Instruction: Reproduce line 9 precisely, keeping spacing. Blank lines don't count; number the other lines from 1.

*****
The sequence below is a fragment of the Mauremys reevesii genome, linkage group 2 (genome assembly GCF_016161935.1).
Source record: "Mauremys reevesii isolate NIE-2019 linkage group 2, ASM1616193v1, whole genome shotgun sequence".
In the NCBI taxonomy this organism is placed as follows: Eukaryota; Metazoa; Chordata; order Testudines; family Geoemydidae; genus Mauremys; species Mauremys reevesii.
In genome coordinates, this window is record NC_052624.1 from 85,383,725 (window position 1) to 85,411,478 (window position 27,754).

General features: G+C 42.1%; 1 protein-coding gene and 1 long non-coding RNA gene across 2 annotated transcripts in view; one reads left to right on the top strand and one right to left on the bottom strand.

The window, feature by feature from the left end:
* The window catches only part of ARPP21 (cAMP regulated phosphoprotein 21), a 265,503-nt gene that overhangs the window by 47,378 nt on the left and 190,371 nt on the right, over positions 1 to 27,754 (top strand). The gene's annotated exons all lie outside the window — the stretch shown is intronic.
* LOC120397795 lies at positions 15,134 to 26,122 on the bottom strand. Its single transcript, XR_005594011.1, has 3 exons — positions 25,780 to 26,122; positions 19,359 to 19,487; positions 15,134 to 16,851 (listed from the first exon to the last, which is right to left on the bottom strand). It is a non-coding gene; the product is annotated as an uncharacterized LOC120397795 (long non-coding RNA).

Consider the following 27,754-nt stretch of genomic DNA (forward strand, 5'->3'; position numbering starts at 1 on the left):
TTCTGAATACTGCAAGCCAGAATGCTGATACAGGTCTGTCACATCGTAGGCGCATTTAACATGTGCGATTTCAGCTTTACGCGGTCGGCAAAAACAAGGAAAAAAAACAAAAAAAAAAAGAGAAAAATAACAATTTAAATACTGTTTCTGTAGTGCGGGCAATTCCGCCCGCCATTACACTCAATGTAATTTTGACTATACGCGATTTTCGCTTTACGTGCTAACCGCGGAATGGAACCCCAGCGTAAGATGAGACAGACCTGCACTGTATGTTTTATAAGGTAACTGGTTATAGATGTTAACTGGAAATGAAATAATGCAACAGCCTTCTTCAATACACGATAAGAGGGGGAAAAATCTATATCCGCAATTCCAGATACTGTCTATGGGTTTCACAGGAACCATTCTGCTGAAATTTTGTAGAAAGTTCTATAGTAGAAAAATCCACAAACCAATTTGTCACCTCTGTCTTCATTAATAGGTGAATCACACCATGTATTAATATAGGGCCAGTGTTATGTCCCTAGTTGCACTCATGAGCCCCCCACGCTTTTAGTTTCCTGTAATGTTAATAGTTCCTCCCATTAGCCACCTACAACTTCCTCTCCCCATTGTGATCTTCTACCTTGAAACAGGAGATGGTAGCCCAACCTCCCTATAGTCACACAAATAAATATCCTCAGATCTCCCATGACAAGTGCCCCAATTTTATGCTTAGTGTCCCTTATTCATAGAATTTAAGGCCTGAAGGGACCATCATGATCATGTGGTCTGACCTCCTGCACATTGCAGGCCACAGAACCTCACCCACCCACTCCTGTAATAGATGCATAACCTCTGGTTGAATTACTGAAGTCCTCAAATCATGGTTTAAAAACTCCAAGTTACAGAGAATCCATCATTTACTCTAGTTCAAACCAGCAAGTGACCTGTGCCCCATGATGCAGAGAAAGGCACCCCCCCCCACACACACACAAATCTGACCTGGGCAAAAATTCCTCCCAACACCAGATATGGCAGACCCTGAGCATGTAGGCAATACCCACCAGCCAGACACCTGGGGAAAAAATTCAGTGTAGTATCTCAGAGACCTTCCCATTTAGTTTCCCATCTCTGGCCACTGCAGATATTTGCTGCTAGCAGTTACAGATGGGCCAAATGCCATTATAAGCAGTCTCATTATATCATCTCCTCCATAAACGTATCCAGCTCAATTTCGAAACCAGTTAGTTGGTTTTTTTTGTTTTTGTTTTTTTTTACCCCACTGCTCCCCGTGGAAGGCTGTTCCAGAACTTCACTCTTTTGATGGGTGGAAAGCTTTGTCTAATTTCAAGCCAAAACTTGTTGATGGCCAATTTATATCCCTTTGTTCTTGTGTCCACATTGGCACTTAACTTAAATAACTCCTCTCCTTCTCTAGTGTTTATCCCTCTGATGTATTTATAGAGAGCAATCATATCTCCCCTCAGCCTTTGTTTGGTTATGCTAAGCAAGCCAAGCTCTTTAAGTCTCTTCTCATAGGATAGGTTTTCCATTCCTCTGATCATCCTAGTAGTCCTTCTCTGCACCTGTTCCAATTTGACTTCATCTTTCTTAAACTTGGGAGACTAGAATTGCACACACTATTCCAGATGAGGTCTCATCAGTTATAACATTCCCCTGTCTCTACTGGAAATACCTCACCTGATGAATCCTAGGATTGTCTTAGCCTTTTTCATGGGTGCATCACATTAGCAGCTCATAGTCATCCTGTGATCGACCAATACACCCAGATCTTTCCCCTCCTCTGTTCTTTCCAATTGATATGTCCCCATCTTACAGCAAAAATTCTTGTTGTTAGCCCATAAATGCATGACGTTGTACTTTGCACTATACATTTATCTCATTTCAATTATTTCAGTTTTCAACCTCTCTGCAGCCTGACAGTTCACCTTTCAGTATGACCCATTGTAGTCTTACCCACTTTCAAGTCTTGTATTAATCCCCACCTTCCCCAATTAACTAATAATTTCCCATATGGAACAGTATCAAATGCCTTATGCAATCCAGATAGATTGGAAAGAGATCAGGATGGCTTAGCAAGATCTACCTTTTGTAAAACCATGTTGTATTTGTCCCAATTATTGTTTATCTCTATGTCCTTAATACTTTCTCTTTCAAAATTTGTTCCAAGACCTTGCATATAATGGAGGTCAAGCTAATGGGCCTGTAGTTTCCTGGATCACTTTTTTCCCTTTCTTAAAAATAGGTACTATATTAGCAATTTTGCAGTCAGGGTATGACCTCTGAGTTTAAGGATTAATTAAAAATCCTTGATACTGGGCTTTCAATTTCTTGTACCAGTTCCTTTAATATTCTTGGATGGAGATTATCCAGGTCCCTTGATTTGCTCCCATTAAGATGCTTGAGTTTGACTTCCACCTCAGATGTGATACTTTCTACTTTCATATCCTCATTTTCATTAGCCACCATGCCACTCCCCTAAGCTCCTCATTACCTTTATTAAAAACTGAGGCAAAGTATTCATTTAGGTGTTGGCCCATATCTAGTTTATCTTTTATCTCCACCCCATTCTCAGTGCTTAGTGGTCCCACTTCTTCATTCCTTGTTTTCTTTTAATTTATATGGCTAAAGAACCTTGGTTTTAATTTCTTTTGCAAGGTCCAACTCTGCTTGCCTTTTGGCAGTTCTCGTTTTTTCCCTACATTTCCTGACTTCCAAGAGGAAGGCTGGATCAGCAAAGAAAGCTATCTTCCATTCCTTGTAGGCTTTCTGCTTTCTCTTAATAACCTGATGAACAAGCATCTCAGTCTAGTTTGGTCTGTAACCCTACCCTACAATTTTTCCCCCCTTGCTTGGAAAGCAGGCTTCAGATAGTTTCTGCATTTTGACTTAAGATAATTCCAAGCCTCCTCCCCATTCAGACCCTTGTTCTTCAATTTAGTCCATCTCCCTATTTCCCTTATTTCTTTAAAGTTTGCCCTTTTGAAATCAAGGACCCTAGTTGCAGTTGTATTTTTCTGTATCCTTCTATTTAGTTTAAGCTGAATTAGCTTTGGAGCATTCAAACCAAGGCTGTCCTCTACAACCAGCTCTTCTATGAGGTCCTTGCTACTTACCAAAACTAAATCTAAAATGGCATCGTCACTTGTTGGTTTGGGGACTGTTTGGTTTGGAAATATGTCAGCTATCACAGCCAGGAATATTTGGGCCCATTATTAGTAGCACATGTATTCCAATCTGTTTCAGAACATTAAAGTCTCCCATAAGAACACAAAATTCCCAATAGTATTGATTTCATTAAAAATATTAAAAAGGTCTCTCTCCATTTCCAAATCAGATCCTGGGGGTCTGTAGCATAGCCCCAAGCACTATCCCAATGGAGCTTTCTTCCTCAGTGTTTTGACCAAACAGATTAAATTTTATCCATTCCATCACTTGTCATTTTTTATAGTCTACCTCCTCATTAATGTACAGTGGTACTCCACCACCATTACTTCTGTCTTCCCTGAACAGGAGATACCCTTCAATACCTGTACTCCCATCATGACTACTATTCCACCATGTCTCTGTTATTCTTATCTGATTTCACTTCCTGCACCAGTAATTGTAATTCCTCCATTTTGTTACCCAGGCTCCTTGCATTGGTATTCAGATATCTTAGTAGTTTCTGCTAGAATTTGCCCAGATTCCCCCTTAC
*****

Consider the following 27,754-nt stretch of genomic DNA (forward strand, 5'->3'; position numbering starts at 1 on the left):